(Bloomberg) -- Senate Banking Committee Chairman Sherrod Brown says prospects are improving for legislation lifting the Federal Deposit Insurance Corp. cap, as senators discuss several ideas ahead of a key hearing next week on the failures of Silicon Valley Bank and Signature Bank.
“There seems to be more commonality about what to do with FDIC than there was four or five days ago,” Brown told reporters Tuesday evening. “By our hearing next week, we may have some clarifying thoughts that there can be some consensus.”
The Banking Committee is scheduled to hear from FDIC Chair Martin Gruenberg, Fed Vice Chair for Supervision Michael Barr, and Nellie Liang, the Treasury undersecretary for domestic finance.
The idea of boosting the cap seems to have tentative support from Majority Leader Chuck Schumer, who said raising the $250,000 limit is “a serious proposal” that would “strengthen smaller banks.” Treasury Secretary Janet Yellen told senators Wednesday that a move to back all bank deposits with FDIC insurance is “not something that we have looked at” in the administration.
Brown told an American Bankers Association Conference Wednesday that FDIC insurance would be among the issues discussed on Capitol Hill in the coming weeks.
“We’ll examine deposit insurance coverage issues. We’ll look at the role of social media. We’ll consider legislation to strengthen guardrails and I’ll continue pressing regulators to do a full review of those two bank failures and what is happening across the country,” Brown said. “I think we could find some bipartisan solutions, perhaps on FDIC changes.”
Brown said Tuesday that proposals include raising the insurance cap, eliminating the cap permanently or temporarily, and creating a different insurance category for businesses. The brunt of any additional costs would have to be paid for “by the big guys,” Brown said, meaning larger banks and larger depositors.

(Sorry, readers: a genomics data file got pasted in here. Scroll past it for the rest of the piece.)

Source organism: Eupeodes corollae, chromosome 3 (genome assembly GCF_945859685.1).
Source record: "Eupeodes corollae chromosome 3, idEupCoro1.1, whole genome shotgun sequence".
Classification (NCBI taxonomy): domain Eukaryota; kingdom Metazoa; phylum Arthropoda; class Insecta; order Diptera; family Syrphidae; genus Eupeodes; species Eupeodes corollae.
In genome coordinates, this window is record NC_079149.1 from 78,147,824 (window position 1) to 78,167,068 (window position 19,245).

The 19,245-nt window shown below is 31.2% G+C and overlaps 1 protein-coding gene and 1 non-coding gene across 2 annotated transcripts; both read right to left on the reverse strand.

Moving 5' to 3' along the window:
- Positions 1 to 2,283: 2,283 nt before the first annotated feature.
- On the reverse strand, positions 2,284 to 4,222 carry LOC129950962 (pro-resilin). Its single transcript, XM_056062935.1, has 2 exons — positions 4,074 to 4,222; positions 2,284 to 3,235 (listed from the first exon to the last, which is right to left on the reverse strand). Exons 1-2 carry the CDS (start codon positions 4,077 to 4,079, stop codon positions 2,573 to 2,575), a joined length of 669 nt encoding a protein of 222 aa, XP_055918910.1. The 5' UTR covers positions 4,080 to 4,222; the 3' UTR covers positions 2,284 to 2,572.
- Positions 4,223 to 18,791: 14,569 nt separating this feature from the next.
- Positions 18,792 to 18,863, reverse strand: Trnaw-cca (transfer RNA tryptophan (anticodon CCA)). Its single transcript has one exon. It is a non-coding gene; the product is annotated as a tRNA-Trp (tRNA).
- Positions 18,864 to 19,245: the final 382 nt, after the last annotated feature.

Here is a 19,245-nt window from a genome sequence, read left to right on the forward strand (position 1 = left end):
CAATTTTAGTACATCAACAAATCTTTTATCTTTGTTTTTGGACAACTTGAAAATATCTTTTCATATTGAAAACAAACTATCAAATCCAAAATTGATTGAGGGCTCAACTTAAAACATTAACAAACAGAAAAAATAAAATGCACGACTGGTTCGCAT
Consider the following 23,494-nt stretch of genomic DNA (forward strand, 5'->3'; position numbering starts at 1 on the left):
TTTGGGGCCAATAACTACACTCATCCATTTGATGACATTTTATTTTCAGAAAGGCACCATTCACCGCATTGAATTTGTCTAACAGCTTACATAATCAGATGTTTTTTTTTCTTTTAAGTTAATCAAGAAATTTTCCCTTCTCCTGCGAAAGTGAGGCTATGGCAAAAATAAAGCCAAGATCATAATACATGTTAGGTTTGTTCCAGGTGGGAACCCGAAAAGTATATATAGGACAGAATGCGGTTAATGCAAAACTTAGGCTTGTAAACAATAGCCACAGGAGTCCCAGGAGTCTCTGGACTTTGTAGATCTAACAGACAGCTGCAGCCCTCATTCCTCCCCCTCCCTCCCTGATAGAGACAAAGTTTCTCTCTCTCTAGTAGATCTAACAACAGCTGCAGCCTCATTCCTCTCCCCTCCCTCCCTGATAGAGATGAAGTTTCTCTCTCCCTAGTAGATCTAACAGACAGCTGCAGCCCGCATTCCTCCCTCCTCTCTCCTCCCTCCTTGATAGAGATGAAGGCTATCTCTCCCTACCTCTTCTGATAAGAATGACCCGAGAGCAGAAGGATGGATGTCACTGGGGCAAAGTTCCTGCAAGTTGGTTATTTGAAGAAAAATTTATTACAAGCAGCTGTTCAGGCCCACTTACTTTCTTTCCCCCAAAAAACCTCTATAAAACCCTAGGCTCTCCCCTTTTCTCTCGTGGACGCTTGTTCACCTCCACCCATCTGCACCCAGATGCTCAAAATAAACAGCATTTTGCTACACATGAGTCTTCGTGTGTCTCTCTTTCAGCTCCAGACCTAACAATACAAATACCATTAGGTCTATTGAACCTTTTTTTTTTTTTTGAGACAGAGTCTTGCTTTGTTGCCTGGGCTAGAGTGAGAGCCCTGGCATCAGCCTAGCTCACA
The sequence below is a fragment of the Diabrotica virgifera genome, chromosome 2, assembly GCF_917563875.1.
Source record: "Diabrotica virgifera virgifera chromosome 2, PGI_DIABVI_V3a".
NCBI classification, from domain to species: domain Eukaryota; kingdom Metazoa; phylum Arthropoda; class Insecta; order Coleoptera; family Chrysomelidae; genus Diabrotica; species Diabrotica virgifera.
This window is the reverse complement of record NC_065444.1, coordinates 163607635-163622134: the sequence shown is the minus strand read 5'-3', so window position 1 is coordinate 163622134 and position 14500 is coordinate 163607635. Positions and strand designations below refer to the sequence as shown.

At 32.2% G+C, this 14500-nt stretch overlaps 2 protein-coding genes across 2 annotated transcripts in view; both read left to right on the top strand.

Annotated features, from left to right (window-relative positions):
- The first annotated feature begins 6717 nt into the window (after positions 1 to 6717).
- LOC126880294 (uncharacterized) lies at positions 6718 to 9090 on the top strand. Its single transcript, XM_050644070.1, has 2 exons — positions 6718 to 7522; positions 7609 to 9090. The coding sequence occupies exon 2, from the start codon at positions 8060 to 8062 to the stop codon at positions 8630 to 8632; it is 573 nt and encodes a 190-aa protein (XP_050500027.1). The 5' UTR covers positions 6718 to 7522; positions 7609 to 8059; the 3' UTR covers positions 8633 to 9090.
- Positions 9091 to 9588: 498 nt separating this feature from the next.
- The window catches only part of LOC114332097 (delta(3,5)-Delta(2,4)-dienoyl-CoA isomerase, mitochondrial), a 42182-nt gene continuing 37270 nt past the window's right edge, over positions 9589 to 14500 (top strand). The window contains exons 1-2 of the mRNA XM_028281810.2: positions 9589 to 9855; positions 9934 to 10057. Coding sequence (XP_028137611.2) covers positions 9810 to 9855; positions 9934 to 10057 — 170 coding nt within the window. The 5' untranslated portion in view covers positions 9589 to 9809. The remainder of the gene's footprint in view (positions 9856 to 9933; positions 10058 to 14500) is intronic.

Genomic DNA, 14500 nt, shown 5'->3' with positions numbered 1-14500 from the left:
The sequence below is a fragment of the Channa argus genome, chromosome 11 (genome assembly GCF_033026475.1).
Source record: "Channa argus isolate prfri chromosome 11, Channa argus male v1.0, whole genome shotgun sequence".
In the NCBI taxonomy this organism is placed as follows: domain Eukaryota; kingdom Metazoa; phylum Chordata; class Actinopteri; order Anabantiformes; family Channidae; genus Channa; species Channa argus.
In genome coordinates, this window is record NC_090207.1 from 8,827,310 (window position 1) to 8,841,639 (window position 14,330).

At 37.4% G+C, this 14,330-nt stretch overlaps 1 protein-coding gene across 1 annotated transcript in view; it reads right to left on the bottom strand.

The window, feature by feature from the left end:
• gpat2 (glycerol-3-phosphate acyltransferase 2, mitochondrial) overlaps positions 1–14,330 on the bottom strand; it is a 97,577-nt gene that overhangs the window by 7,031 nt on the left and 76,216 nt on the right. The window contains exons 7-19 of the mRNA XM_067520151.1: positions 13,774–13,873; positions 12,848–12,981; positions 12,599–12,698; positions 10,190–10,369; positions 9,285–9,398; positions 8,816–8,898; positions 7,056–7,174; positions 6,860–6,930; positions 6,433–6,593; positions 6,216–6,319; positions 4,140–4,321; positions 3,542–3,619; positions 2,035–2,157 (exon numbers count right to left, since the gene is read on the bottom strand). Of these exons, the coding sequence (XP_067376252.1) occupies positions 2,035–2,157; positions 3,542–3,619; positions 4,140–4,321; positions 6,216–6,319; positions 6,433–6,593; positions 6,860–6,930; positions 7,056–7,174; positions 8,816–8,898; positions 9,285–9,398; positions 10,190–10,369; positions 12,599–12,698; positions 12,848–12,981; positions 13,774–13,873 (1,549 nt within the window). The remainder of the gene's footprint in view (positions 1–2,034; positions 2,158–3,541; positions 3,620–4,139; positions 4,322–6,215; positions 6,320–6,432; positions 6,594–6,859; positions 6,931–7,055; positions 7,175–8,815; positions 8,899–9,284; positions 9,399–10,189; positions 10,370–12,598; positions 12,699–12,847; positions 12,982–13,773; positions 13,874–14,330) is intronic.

Brown remains skeptical that Republicans, many of whom have blamed supervisors and bank management for the failures at SVB and Signature, will agree to tighter bank regulations. Several Democrats point to a 2018 law rolling back banking regulations as a major contributor to the turmoil.
“Republicans need to play ball on this,” he said.
Senator Tim Scott, the top Republican on the committee, said blaming the 2018 law is a “red herring.” Regulators, he told the bankers’ conference, had the authority to do their jobs but didn’t. Scott blamed poor management at Silicon Valley Bank, a lack of supervision and inflation he said was caused by President Joe Biden.
Republicans have differed on increasing the FDIC insurance cap.
Some, like Senator James Lankford of Oklahoma, have complained that the administration’s decision to backstop depositors at Silicon Valley and Signature banks has set up incentives for large depositors to abandon smaller banks for those deemed “too big to fail.”
House Financial Services Chairman Patrick McHenry, a North Carolina Republican, said Wednesday that it’s too early to tell whether legislation will be necessary. Raising or eliminating the insurance cap, he said, could have serious consequences including encouraging riskier behavior by banks and fueling bank consolidation.
Republican Senator Mitt Romney has suggested increasing the FDIC cap but having the larger depositors pay for the increased insurance. And on Tuesday Democrat Joe Manchin floated giving those uninsured depositors the option of paying a fee for more FDIC insurance, likening it to life insurance.
Others, like Republicans Rand Paul and Josh Hawley, have opposed increasing the insurance cap.
Senator Elizabeth Warren, meanwhile, is demanding that higher FDIC insurance limits be tied to tighter regulations for banks. On Wednesday, Warren and 11 other senators wrote a letter demanding Barr increase regulations on banks with $100 billion to $250 billion in assets.
“The fall of both SVB and Signature, the near-crash of First Republic, and the struggles of other regional banks shed new light on the systemic importance of banks with assets totaling between $100 and $250 billion,” they wrote.
In the meantime, Brown said he’s counting on Barr to use the Fed’s existing authority to strengthen capital and liquidity requirements and stress tests.
--With assistance from Christopher Condon.
(Updates with Schumer and Yellen in fourth paragraph)
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